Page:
Household income has a significant impact on savings. Higher-income levels typically increase savings based on the average and median balances. People living on lower incomes generally have further to go in building a substantial savings account.

The table below shows a direct correlation between household income and savings. For instance, the median savings of those earning an average of $19,126 in 2022 was only $900. Meanwhile, those earning an average of $720,534 had a median savings of $111,600, over 120 times higher.

Despite changes in values, the trend has been consistent throughout the years. The highest-earning households, or those in the upper 10%, have always had the most savings.

On the other hand, the personal savings rate has been declining since 2021. After a peak in 2020, it decreased in 2021 and 2022 as the country faced high inflation. Into 2024, personal savings have yet to return to levels observed before the pandemic.

Savings by Household Income Percentile in 2022

Savings by Net Worth

Households with higher net worth also tend to have more savings. Data showed that the average and median transaction account balances increased along with net worth. Net worth indicates the total value of a person's finances. It’s calculated by subtracting liabilities (what you owe) from all assets (what you own). The rise in household income helps increase net worth. The same can be said when it comes to savings.

Based on the latest data, families with higher net worth accumulated higher savings. Those who fell under the 90–100 percentile had a median balance of $128,000 and an average of $379,010 in savings. Meanwhile, households in the under 25 percentile category only had a median savings of $1,000 and an average balance of $3,526.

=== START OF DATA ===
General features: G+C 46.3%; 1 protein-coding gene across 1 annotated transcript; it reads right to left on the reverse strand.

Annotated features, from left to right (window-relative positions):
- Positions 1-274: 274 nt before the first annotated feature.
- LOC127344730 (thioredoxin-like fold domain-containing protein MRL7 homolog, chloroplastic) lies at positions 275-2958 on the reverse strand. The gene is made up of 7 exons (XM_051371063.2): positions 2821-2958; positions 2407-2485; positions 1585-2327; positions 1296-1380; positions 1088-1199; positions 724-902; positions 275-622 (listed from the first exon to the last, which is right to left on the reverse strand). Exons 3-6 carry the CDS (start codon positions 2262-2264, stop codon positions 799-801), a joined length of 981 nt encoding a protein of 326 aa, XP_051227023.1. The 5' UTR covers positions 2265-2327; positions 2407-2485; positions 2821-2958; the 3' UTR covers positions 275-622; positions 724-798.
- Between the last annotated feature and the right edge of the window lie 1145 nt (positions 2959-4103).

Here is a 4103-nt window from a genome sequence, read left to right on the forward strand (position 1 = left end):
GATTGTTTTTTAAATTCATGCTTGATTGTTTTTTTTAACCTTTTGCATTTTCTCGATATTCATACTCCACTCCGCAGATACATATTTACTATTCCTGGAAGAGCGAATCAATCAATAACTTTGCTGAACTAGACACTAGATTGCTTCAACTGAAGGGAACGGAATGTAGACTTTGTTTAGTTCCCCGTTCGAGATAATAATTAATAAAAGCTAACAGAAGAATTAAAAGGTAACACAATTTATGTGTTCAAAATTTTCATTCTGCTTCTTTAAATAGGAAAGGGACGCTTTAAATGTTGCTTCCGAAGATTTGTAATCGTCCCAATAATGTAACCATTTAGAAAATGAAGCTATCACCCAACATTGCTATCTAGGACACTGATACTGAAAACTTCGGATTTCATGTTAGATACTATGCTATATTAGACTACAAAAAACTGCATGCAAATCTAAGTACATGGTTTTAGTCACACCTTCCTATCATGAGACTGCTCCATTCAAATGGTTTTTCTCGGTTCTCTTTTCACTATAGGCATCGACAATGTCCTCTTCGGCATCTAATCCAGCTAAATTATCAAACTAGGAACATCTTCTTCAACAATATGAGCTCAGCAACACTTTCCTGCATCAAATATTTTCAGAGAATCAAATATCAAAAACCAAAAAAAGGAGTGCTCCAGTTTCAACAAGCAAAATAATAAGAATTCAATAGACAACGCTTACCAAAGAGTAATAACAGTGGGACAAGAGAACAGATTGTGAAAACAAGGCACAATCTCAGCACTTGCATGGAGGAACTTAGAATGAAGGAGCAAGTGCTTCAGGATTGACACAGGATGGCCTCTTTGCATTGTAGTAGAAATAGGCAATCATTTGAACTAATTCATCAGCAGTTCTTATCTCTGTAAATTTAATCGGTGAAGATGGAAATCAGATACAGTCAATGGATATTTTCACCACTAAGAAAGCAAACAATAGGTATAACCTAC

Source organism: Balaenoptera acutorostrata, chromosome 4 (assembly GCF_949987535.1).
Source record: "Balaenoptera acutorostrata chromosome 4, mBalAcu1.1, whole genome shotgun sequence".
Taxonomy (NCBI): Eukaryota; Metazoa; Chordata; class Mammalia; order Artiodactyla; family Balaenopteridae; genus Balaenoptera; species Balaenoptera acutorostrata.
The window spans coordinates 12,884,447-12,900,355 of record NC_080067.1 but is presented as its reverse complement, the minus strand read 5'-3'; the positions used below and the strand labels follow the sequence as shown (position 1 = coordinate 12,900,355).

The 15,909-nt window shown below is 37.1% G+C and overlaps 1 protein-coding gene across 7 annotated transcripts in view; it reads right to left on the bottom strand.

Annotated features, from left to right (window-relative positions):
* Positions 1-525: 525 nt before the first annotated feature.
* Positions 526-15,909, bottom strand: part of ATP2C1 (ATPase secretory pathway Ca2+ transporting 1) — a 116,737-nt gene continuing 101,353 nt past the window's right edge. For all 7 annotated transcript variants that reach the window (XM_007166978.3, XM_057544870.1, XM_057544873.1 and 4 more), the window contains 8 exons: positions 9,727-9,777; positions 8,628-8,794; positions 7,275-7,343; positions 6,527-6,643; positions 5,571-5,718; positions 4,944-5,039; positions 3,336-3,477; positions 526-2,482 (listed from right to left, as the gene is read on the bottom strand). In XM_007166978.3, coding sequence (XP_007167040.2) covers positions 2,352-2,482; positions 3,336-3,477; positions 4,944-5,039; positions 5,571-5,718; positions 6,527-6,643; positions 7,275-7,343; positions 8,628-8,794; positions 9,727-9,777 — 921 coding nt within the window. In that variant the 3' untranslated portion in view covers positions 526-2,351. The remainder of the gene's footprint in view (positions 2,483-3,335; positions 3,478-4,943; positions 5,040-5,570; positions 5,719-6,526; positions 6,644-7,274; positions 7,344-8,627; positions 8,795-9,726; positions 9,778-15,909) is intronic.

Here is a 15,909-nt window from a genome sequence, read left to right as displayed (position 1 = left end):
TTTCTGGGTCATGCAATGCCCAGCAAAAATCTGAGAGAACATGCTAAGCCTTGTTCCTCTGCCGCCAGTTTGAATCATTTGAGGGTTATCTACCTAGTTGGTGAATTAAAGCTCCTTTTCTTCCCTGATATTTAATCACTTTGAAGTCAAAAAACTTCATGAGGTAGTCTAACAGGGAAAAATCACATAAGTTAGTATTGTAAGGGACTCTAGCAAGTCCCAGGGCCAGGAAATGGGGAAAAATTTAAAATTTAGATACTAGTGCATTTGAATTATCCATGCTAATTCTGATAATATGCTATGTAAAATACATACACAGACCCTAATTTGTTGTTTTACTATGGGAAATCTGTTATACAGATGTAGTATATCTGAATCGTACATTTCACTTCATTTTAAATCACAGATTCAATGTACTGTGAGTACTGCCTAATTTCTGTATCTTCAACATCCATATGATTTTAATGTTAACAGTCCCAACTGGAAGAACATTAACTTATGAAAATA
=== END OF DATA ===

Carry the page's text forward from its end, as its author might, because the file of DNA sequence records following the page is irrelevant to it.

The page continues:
From 1989 to 2022, American households with lower net worth percentiles typically had fewer savings than those with higher net worth percentiles.


Average American Savings by Age

Generally, households with older individuals have higher savings account balances than younger families. In 2022, individuals aged 65 to 74 had the highest average savings at $100,249, while individuals younger than 35 had the lowest at $20,536.

Survey data supports the idea that older generations are likely to have higher account balances, with a few exceptions. Households with 45- to 54-year-olds had higher median savings than those with 55- to 64-year-olds. For average savings, individuals aged 65 to 74 saved more than those 75 years old and older.

With more professional experience, older individuals generally earn more and save more. Having more time to build their finances puts older individuals in a more secure position to save. Younger individuals, however, may still be burdened with expenses like student loan debt.


Savings by Household Structure

Family structure changes household savings. Couples with no children have the highest average savings at $103,143, while single parents with children have the lowest average savings at $16,797. Generally, single-parent households save less than couples. With two people sharing financial responsibilities, couples typically have more income and support to save.